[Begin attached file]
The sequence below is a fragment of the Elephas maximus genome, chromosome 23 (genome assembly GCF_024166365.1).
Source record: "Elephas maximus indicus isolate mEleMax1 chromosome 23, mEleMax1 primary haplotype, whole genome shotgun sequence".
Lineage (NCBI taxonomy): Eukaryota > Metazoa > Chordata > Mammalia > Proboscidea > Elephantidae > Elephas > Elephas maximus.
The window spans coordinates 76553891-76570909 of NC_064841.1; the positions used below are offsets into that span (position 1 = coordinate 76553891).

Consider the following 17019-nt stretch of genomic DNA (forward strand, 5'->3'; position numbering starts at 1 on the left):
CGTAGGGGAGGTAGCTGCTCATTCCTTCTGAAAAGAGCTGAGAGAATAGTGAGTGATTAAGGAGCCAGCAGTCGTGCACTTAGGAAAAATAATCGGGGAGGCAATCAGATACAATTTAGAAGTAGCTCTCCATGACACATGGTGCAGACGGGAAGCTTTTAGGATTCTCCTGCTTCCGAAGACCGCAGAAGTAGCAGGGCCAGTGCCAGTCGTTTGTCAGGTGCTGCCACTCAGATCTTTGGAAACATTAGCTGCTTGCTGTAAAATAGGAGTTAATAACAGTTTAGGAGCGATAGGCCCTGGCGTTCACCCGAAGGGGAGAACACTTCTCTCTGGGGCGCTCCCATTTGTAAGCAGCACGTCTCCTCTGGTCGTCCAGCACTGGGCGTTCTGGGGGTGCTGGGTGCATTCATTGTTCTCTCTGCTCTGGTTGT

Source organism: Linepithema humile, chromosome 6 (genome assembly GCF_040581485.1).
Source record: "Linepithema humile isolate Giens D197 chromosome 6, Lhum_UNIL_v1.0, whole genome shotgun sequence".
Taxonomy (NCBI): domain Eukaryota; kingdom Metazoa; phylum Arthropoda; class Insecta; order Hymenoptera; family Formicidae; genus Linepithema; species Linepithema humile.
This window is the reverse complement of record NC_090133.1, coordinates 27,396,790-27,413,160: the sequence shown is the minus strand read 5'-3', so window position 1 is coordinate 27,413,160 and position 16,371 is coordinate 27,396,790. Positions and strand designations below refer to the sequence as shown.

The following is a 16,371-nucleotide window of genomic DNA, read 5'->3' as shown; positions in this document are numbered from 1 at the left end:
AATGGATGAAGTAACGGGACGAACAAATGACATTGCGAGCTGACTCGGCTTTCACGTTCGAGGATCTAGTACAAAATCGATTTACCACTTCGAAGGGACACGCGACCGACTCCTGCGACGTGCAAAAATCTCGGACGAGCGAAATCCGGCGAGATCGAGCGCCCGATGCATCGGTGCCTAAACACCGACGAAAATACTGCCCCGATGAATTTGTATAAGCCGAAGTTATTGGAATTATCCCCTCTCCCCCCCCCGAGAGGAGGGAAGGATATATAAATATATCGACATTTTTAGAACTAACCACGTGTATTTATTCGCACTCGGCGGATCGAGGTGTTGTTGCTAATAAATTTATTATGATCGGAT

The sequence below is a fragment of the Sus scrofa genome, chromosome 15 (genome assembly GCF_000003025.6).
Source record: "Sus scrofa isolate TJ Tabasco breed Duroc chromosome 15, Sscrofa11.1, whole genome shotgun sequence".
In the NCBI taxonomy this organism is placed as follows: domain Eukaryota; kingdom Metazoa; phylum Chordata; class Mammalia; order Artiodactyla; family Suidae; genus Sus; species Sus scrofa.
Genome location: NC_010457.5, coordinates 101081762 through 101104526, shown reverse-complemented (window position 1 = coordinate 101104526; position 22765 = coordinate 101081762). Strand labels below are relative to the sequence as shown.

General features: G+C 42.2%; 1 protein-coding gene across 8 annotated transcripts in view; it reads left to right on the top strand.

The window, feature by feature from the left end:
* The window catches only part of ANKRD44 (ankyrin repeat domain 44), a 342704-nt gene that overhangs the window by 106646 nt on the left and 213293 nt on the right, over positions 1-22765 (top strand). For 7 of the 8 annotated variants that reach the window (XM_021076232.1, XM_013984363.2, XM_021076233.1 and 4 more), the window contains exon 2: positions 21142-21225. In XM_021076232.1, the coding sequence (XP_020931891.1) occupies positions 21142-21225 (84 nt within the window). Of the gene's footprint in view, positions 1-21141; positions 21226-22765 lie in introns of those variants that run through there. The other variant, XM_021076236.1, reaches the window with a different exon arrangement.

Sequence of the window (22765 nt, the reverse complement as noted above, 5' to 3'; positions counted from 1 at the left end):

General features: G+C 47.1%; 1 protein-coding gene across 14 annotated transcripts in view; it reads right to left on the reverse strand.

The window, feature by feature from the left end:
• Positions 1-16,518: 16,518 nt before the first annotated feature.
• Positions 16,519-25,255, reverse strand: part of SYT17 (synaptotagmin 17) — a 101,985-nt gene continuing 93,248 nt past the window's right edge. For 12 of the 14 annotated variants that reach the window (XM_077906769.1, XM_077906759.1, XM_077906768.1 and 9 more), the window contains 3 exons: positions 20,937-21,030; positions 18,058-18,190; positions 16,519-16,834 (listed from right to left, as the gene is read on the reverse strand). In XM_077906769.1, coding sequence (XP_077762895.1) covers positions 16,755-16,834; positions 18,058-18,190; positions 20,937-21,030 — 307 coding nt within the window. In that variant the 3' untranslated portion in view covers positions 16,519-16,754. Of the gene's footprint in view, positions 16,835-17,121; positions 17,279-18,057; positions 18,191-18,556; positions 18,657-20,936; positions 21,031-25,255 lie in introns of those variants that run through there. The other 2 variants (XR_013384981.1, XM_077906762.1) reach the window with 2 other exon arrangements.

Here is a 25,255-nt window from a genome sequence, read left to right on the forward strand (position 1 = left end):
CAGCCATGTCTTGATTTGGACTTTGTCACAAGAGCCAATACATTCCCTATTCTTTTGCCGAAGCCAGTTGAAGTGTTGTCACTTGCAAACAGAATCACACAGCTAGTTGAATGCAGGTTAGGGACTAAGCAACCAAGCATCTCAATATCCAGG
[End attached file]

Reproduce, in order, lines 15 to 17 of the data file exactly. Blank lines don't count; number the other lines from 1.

In the NCBI taxonomy this organism is placed as follows: domain Eukaryota; kingdom Metazoa; phylum Chordata; class Mammalia; order Artiodactyla; family Suidae; genus Sus; species Sus scrofa.
Genome location: NC_010457.5, coordinates 101081762 through 101104526, shown reverse-complemented (window position 1 = coordinate 101104526; position 22765 = coordinate 101081762). Strand labels below are relative to the sequence as shown.

General features: G+C 42.2%; 1 protein-coding gene across 8 annotated transcripts in view; it reads left to right on the top strand.